Mardi Gras parades are back in New Orleans after a pandemic hiatus. And over the last week and a half, the city's beloved high school bands have returned to the streets.

"This is what makes Mardi Gras," says Asia Muhaimin, the band director at Warren Easton Charter High School.

Like a lot of native New Orleanians, Muhaimin lives for Mardi Gras. There's a recurring moment during parades that she describes as pure magic.

It's when the full band isn't playing, and just the snare drums are keeping beat. You can hear the taps and scrapes of dancers' shoes as they walk down the street. Then, all of a sudden, the shrill cry of the drum major's whistle breaks the silence. The drummers roll off the song, and the full band starts to play. Muhaimin gets chills just thinking about it.

"It happens constantly in the parade, but every time it happens, it seems like it's the first time it happens for me," she says.

There were no moments like this last year, because there were no parades. And while that's made the return of Mardi Gras this year all the more exciting, the interruption also had consequences.

The coronavirus had just arrived in the United States when parades rolled in 2020, and Carnival that year was one of the country's first super-spreader events.

While Mardi Gras technically wasn't canceled last year, it was a pretty sorry affair. There were no parades, no live music and most people stayed home. This year, while a number of COVID-19 restrictions including mask and vaccine mandates are still in place, celebrations are largely back to normal.

While band culture is still big in New Orleans, band directors say it's been stunted in recent years, and the pandemic didn't make things any better.

In New Orleans, all public schools are now charter schools after Hurricane Katrina decimated the existing school system in 2005, allowing for a swift transformation. There's no standard arts program across the system, and some elementary and middle schools don't provide any music instruction at all.

Muhaimin says when she was growing up in the late '80s and early '90s, music was everywhere. Everyone learned how to play an instrument in elementary or middle school, and the bands were huge.

"A lot of places are not supporting arts the way they should, music education in particular," Muhaimin says.

While some high schools, such as Warren Easton, still have robust music programs, their incoming freshmen sometimes have little to no band experience. Nowadays, the bands are smaller, especially this year.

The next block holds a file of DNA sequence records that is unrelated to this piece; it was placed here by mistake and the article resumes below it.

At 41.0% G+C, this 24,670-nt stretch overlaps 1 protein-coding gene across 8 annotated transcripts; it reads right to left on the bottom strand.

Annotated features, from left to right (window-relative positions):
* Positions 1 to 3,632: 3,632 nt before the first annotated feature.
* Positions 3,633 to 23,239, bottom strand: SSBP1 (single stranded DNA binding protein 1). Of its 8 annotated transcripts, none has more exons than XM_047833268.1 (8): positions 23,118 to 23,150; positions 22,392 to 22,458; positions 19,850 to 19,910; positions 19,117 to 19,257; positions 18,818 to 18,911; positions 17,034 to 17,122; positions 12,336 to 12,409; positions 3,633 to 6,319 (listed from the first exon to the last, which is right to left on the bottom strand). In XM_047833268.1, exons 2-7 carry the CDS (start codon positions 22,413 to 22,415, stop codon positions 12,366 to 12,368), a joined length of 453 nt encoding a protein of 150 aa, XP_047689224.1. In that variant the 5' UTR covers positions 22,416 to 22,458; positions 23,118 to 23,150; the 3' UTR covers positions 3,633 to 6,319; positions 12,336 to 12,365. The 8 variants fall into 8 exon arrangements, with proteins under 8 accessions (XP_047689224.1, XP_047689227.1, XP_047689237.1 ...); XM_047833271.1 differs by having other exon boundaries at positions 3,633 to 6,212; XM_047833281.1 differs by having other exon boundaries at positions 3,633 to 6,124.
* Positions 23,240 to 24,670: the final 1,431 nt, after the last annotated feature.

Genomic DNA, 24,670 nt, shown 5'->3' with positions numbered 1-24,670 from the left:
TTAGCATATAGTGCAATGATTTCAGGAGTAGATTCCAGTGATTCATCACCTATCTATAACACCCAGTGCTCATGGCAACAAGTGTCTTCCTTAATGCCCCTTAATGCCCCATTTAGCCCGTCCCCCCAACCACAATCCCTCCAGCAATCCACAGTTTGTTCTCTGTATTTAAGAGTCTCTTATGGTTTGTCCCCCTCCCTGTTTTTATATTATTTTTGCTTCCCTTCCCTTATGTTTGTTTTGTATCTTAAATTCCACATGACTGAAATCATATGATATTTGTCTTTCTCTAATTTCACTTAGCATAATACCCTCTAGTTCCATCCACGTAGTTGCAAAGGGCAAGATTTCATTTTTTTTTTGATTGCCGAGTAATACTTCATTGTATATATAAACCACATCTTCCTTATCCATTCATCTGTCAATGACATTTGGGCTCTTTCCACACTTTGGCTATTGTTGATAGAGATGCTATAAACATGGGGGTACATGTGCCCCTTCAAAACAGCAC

That's because Mardi Gras parades are one of the most important recruitment opportunities bands have. Over the last two years, students have graduated and fewer new students have come to take their place.

Warren Easton's 60-piece band is 25% smaller this year than it was pre-COVID. Muhaimin says that, in addition to recruitment issues, the band lost members who dropped out during the height of the pandemic when bands weren't allowed to practice.

Smaller bands, like the ones in New Orleans this year, need to be skillful in order to produce a full sound with fewer musicians. Even a single mistake stands out, so everyone has to know their parts perfectly.

The band at Frederick A. Douglass High School had no members when Jordan Harper took it over at the start of the school year. Since then he's recruited 50 students, many of them first time musicians.

"If everybody holds their weight, plays their part the best that they can play it, we're gonna sound good," he says. "We've actually been achieving a great beginner band sound, in my opinion."

The day before their first parade, Harper gave the band a pep talk and reminded them to wear deodorant.

He offered other bits of advice: "Don't overblow," and "Only play the notes you know."

Mardi Gras is a strenuous time with over two weeks of nonstop parades. Music and choreography must be memorized, and bands typically battle one another informally for supremacy. There are few formal competitions; instead, performances are recorded and posted on YouTube.

Jalani Smith, a senior at Douglass and the band's drum major, says his goal heading into parade season was to make sure the crowd had a good time.

"Even though it's our first parade back, it's also their first parade back, so I just want to make sure everybody is having the time of their life," Smith says.

Drew Crosby, the drum major at Warren Easton says when the crowd is feeling good, so is he. He likes when the crowd engages with the band, dancing to the music and urging them to march higher and play louder.

"[There's] a lot of negative energy in New Orleans going on right now," Crosby says. "I just feel like [band] really makes us feel safe and makes us feel like a place we really want to be."

Violent crime has been high in recent weeks, and multiple teenagers and children in New Orleans have died from gun violence. Crosby says that over the years, band has kept him focused on school and his community.

"I just tell everyone I love them because I do," he says. "Band changed all our lives, honestly."

At Warren Easton's first parade of the season, the band made themselves known by chanting, "Here comes the purple and gold." They played with precision for hours, the drummers nonstop.

The crowd enthusiastically welcomed the band back; children in the crowd along the three-and-a-half-mile route grasped invisible drumsticks and played along to the beat. And Crosby led with a silver scepter in hand, raising his knees almost to his chest, his whistle conjuring band director Asia Muhaimin's magic moment over and over again.

Copyright 2022 WWNO - New Orleans Public Radio. To see more, visit WWNO - New Orleans Public Radio.

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